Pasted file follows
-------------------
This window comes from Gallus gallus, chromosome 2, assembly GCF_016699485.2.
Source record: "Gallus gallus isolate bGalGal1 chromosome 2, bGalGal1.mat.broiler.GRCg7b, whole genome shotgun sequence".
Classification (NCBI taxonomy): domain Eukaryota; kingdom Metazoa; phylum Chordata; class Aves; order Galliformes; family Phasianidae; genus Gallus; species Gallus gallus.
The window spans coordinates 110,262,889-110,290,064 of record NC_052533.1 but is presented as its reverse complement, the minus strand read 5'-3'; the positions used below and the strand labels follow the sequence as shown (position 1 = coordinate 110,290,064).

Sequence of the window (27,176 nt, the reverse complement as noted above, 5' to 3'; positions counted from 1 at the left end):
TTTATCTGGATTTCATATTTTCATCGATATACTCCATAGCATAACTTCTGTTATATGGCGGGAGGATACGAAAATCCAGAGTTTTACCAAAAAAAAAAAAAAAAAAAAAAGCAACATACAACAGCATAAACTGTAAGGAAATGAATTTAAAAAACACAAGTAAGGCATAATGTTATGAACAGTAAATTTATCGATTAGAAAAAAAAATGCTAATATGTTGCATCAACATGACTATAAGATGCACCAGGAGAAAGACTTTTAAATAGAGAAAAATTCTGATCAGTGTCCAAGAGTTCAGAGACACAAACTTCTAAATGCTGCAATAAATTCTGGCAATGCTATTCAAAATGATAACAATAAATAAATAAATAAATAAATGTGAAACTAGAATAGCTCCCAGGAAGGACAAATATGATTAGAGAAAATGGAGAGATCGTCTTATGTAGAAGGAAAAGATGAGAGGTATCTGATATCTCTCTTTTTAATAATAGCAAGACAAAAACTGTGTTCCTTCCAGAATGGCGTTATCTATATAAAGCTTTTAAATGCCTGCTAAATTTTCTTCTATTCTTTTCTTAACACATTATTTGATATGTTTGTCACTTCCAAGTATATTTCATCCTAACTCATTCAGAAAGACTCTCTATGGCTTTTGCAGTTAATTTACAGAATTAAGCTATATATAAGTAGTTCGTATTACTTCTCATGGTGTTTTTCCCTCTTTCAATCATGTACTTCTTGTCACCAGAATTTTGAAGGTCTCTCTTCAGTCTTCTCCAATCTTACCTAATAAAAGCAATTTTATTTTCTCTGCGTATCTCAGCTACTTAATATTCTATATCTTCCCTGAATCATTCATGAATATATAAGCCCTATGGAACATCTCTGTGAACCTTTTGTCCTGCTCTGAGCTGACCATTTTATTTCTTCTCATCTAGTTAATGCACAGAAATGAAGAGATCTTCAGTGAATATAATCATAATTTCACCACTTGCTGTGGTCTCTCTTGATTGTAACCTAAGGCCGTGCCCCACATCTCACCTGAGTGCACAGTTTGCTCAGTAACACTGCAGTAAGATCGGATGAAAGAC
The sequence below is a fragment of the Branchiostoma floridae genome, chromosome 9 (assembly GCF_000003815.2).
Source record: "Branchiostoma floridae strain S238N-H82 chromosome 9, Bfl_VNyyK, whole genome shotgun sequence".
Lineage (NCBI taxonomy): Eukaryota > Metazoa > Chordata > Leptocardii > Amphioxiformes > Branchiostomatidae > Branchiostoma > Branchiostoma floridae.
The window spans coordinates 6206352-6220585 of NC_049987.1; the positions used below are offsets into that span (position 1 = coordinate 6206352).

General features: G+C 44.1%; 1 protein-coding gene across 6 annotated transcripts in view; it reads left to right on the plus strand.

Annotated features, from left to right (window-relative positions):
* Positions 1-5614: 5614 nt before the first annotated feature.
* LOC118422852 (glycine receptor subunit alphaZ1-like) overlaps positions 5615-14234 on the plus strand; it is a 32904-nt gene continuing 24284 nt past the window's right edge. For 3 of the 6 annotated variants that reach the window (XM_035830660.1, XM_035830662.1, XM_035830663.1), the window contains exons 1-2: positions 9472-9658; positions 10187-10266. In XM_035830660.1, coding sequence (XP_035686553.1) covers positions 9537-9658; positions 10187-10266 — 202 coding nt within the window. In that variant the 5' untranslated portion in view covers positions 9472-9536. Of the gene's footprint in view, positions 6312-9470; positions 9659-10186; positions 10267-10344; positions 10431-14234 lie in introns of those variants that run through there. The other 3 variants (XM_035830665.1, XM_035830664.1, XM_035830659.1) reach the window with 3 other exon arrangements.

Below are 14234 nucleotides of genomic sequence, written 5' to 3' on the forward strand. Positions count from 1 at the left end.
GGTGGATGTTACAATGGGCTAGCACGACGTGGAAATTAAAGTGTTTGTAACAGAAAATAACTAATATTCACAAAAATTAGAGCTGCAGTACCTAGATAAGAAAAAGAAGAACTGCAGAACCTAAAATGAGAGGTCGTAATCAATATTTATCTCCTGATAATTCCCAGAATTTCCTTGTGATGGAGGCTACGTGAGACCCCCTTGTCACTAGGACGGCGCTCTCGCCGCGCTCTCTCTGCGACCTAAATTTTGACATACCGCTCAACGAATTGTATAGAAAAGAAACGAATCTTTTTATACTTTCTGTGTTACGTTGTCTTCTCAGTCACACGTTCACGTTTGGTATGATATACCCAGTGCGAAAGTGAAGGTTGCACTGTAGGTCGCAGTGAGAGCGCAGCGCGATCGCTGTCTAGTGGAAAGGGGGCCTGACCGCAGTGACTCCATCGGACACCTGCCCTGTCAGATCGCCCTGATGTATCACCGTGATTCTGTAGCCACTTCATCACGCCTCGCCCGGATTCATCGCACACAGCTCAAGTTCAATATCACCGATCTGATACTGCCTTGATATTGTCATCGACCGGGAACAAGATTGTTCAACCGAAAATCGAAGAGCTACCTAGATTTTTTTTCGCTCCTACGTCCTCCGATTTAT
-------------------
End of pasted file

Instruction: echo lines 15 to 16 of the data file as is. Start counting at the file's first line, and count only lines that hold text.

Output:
Below are 14234 nucleotides of genomic sequence, written 5' to 3' on the forward strand. Positions count from 1 at the left end.
GGTGGATGTTACAATGGGCTAGCACGACGTGGAAATTAAAGTGTTTGTAACAGAAAATAACTAATATTCACAAAAATTAGAGCTGCAGTACCTAGATAAGAAAAAGAAGAACTGCAGAACCTAAAATGAGAGGTCGTAATCAATATTTATCTCCTGATAATTCCCAGAATTTCCTTGTGATGGAGGCTACGTGAGACCCCCTTGTCACTAGGACGGCGCTCTCGCCGCGCTCTCTCTGCGACCTAAATTTTGACATACCGCTCAACGAATTGTATAGAAAAGAAACGAATCTTTTTATACTTTCTGTGTTACGTTGTCTTCTCAGTCACACGTTCACGTTTGGTATGATATACCCAGTGCGAAAGTGAAGGTTGCACTGTAGGTCGCAGTGAGAGCGCAGCGCGATCGCTGTCTAGTGGAAAGGGGGCCTGACCGCAGTGACTCCATCGGACACCTGCCCTGTCAGATCGCCCTGATGTATCACCGTGATTCTGTAGCCACTTCATCACGCCTCGCCCGGATTCATCGCACACAGCTCAAGTTCAATATCACCGATCTGATACTGCCTTGATATTGTCATCGACCGGGAACAAGATTGTTCAACCGAAAATCGAAGAGCTACCTAGATTTTTTTTCGCTCCTACGTCCTCCGATTTAT